Love is a complicated affair. Work in werewolves, fire elementals, murder, political intrigue, revenge, jealousy, obsession, drug addiction, mental disorders, financial problems, curses, werewolf hunters and a band called “Yum Yum Sugary Smacks” and it gets even more complex. Martin Millar takes all these elements and drops them into the mix in his novel “Curse of the Wolf Girl”.
A follow up to his novel “Lonely Werewolf Girl”, “Curse” finds teenage werewolf Kalix MacRinnalch still living in London with her human friends Daniel and Moonglow. Kalix, born in wolf form on the night of a full moon, is possibly the most powerful werewolf alive today. Unfortunately, when she’s not in werewolf form, Kalix is a depressed anorexic, a mostly illiterate teen with an addition to laudanum.
But Kalix is doing her best to get by. She and her friend Vex, the nearly adopted niece of Malveria, Queen of the Hiyasta Fire Elementals, have even started remedial studies at a local college. Unfortunately for Kalix, she’s made many enemies in her short life. The Great Council of Clan MacRinnalch want her brought in to face justice for the murder of her father the Thane. Several of her late brother’s lovers, including a Hainusta Fire Elemental Princess and Marwanis, a member of the Great Council, just want her dead. Kalix, for her part, wants to be left alone, and maybe to see her former love Gawain again.
Whatever she wants, Kalix is at the center of a web of political intrigue that could lead to the fall of the Hiyasta Queen, the rise of the werewolf hunting Avaris Guild to unprecedented power, her own death, and possibly worst of all (at least to her fashionista sister Thrix) the end of her sister’s fashion design business.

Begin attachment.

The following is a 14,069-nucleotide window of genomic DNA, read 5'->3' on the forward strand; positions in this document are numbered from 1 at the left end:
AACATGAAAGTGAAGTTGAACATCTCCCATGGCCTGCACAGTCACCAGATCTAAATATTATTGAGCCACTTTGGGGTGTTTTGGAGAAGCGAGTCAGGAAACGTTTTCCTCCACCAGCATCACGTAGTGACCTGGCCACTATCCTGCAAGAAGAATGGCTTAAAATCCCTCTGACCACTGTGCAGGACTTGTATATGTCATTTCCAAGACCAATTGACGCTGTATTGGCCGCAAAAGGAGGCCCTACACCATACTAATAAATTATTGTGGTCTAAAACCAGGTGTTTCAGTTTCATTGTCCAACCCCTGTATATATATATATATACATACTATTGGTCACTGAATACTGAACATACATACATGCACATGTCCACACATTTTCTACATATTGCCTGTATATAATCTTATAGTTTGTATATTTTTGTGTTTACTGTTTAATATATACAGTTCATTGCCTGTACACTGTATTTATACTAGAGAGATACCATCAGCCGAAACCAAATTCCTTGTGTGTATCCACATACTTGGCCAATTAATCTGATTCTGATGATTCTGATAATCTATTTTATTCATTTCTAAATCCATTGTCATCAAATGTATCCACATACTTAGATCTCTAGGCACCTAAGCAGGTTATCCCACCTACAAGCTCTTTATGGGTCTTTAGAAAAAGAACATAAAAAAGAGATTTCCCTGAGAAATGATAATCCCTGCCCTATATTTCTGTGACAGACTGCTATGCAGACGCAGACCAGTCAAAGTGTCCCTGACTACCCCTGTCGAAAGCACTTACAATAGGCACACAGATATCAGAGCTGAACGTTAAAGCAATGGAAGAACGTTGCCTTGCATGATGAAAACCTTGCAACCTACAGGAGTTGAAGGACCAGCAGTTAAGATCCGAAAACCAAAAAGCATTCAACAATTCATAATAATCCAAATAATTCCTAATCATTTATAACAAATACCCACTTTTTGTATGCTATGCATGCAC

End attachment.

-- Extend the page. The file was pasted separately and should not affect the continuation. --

gCurse of the Wolf Girl” is a wild and humorous ride through the world of the supernatural. Millar expertly mixes action and humor to keep the reader hooked from start to finish. The book is broken down to over 200 short chapters, which at first may seem odd, but it works well to allow the story to skip from one story to another much the way a film would cut from scene to scene. Despite the large number of characters and the complex web of plots they are all involved in, Millar ties them all together nicely. He also resists the urge to neatly solve every problem. Like life, some things just don’t seem to work themselves out, and for everything that does, there are consequences. The characters, although many of them are supernatural, are very human with flaws and complexities that defy the stereotypical mold that some of them are cast in. Ultimately, “Curse of the Wolf Girl” is a good book which, despite its complex storyline, is generally easy to read and follow. So if you are a fan of the supernatural, fashion, werewolves, action, humor or all of the above, check out Martin Millar’s “Curse of the Wolf Girl” a fun novel with great characters. What more do you need?